Introduction:  Paul had now finished his third missionary journey and was heading for Jerusalem. Paul was greatly burdened for the Jews. Romans 10:1; 9:1-3. Paul knew there would be approximately two million Jews in and around Jerusalem at the time of Pentecost, so he wanted to go there and try to win them to Christ. The Jews (the great majority of them) abused Paul wherever he went. Throughout his journeys, they rejected his messages and caused him trouble. But Paul still wanted to see them saved, so he wanted to go to Jerusalem and witness to them. Our lesson today tells us of his journey to Jerusalem and how he was received.

The Voyage -- Vs. 1-3

In these brief verses we have Coos, Rhodes, Patara, Phenicia, Cyprus, Syria and Tyre. Trace this voyage on your map, a distance of about 30 miles. Evidently, others had already carried the Gospel to most of this territory. Acts 11:19-20.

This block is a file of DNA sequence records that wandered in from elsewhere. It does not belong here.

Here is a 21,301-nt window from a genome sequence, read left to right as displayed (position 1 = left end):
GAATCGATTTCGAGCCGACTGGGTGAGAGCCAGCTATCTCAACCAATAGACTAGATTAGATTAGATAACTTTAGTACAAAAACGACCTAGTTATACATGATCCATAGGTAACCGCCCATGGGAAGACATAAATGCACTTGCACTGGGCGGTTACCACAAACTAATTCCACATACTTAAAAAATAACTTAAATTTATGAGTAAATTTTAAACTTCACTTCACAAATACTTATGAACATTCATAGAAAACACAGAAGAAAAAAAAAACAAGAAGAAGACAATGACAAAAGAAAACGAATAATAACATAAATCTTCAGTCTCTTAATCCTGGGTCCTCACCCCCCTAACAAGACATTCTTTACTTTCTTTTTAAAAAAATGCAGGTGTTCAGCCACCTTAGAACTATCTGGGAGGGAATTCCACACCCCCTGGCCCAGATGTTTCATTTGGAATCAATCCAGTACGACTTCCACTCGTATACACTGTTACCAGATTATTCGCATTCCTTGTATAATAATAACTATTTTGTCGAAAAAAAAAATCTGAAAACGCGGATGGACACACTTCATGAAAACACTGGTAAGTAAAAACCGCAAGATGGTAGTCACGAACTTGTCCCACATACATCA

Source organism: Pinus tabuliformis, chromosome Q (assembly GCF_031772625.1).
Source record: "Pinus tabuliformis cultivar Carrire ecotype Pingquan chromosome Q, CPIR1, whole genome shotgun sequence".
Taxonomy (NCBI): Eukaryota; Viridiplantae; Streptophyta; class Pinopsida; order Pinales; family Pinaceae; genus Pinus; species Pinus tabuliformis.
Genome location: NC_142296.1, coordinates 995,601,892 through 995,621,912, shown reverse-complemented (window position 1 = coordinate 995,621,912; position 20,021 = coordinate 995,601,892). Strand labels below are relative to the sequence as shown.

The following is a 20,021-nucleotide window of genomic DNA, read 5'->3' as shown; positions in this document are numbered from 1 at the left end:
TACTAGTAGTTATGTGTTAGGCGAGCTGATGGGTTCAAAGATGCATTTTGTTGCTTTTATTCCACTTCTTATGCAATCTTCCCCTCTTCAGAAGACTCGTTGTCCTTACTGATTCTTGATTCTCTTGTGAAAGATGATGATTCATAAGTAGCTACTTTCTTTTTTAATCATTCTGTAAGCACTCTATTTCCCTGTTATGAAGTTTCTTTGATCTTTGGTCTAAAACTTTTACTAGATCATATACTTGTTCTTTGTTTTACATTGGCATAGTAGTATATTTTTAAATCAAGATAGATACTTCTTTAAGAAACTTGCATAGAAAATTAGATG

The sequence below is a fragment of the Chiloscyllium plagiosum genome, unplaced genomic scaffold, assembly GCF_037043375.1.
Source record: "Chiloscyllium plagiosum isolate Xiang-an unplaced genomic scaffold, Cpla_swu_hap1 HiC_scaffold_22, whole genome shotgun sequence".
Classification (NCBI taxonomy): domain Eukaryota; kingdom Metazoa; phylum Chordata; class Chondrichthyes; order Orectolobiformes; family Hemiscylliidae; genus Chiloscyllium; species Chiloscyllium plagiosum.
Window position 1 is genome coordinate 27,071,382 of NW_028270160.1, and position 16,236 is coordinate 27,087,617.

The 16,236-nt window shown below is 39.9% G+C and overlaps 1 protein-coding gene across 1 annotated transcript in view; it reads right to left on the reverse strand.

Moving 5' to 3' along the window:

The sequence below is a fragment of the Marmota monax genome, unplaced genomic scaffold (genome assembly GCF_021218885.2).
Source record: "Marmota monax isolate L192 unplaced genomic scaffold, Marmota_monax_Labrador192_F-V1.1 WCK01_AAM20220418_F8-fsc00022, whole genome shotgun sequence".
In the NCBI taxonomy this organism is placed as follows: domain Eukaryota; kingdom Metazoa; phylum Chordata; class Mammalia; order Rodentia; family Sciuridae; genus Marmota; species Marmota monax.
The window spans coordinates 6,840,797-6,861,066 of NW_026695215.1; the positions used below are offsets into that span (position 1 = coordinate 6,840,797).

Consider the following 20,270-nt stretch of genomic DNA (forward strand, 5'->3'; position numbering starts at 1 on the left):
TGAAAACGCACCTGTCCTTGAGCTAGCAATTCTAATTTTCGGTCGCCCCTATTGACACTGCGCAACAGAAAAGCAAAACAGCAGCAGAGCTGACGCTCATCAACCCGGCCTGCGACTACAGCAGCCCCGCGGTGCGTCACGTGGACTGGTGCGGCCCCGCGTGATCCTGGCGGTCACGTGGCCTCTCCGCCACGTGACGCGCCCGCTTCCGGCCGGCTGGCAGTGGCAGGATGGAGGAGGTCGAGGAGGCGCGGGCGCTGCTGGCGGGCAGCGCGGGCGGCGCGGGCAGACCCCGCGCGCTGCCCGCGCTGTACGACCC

The Visit -- Vs. 4-6

Vs. 4 -- "Finding disciples", that is, they sought them out. Do you do that when traveling and get in a strange city? The disciples, led by the Holy Spirit, told Paul he should not go up to Jerusalem. Paul's first line of duty was to the Gentiles. CF. Acts 9:15; 22:21; Romans 11:13. Was Paul out of the will of God in going to Jerusalem? This is a question of great dispute in theological thought. It seems that Paul's zealousness and love for the Jews was the impelling motive behind his going to Jerusalem. Our zeal can get us out of the Lord's will. There is a direct will of God and a permissive will of God. God had already laid on his heart that he should go to Rome. Acts 19:21. We are sure Paul's motive was pure. God repeatedly warned Paul about going to Jerusalem, (20:22-24) but Paul wanted to bring Jews and Gentiles to Christ, so he was willing to go -- regardless of the cost.